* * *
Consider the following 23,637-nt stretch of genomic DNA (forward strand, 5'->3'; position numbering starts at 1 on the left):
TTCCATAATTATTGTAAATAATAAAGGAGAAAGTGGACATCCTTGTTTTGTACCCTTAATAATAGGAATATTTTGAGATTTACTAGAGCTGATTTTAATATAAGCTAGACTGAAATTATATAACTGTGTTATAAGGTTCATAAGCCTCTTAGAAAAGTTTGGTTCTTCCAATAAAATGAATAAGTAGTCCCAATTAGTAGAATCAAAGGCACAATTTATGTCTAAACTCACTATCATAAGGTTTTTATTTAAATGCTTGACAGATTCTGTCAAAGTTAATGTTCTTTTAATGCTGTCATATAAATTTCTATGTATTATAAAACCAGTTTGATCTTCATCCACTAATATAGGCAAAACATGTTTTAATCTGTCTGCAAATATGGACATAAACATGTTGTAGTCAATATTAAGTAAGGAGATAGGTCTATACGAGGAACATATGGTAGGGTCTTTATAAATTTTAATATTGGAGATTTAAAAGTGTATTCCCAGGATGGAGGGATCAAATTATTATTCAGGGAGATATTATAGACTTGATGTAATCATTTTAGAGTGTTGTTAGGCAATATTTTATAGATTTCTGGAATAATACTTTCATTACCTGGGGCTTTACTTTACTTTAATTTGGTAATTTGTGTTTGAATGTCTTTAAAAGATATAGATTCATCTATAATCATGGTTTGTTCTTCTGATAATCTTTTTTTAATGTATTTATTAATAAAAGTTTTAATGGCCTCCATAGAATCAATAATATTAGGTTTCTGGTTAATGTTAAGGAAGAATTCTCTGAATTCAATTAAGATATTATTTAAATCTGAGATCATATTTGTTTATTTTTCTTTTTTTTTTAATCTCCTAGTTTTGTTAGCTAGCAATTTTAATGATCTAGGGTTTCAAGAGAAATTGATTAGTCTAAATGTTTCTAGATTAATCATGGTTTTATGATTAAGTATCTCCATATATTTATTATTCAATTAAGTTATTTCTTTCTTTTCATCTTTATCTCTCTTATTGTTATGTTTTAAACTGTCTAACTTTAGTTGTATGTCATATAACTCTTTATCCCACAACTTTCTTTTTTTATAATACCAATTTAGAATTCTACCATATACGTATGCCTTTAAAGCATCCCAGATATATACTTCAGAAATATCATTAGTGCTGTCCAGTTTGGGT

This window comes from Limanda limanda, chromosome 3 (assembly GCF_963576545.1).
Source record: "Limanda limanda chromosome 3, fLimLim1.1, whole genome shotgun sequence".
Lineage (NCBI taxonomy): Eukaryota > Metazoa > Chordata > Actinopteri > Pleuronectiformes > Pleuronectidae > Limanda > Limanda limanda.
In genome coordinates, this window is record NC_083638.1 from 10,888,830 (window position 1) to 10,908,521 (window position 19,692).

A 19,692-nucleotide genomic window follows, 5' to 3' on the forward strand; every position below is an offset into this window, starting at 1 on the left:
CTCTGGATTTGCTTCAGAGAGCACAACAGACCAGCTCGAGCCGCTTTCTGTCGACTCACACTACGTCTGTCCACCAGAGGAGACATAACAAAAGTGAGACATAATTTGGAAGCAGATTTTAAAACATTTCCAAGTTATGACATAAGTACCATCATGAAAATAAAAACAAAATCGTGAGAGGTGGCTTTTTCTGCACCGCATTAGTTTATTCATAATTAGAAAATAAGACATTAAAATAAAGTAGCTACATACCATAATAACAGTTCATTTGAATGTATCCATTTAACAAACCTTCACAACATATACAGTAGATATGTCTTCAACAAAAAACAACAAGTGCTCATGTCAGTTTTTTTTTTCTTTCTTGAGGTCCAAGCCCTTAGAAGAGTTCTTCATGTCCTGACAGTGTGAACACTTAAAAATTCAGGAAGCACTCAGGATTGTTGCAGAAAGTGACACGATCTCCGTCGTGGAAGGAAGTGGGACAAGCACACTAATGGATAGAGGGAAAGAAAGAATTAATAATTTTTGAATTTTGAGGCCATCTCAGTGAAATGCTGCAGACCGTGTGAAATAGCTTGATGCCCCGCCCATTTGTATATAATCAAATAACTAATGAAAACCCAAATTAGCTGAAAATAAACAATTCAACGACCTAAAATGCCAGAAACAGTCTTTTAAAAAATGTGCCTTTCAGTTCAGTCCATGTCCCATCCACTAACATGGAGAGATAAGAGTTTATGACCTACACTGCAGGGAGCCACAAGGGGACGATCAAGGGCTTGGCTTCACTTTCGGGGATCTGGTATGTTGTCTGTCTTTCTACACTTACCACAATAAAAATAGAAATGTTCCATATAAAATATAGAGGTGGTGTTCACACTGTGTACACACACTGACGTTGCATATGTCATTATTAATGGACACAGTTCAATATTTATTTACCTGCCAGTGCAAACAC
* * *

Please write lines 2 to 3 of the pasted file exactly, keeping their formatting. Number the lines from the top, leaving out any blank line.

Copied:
TTCCATAATTATTGTAAATAATAAAGGAGAAAGTGGACATCCTTGTTTTGTACCCTTAATAATAGGAATATTTTGAGATTTACTAGAGCTGATTTTAATATAAGCTAGACTGAAATTATATAACTGTGTTATAAGGTTCATAAGCCTCTTAGAAAAGTTTGGTTCTTCCAATAAAATGAATAAGTAGTCCCAATTAGTAGAATCAAAGGCACAATTTATGTCTAAACTCACTATCATAAGGTTTTTATTTAAATGCTTGACAGATTCTGTCAAAGTTAATGTTCTTTTAATGCTGTCATATAAATTTCTATGTATTATAAAACCAGTTTGATCTTCATCCACTAATATAGGCAAAACATGTTTTAATCTGTCTGCAAATATGGACATAAACATGTTGTAGTCAATATTAAGTAAGGAGATAGGTCTATACGAGGAACATATGGTAGGGTCTTTATAAATTTTAATATTGGAGATTTAAAAGTGTATTCCCAGGATGGAGGGATCAAATTATTATTCAGGGAGATATTATAGACTTGATGTAATCATTTTAGAGTGTTGTTAGGCAATATTTTATAGATTTCTGGAATAATACTTTCATTACCTGGGGCTTTACTTTACTTTAATTTGGTAATTTGTGTTTGAATGTCTTTAAAAGATATAGATTCATCTATAATCATGGTTTGTTCTTCTGATAATCTTTTTTTAATGTATTTATTAATAAAAGTTTTAATGGCCTCCATAGAATCAATAATATTAGGTTTCTGGTTAATGTTAAGGAAGAATTCTCTGAATTCAATTAAGATATTATTTAAATCTGAGATCATATTTGTTTATTTTTCTTTTTTTTTTAATCTCCTAGTTTTGTTAGCTAGCAATTTTAATGATCTAGGGTTTCAAGAGAAATTGATTAGTCTAAATGTTTCTAGATTAATCATGGTTTTATGATTAAGTATCTCCATATATTTATTATTCAATTAAGTTATTTCTTTCTTTTCATCTTTATCTCTCTTATTGTTATGTTTTAAACTGTCTAACTTTAGTTGTATGTCATATAACTCTTTATCCCACAACTTTCTTTTTTTATAATACCAATTTAGAATTCTACCATATACGTATGCCTTTAAAGCATCCCAGATATATACTTCAGAAATATCATTAGTGCTGTCCAGTTTGGGT

This window comes from Limanda limanda, chromosome 3 (assembly GCF_963576545.1).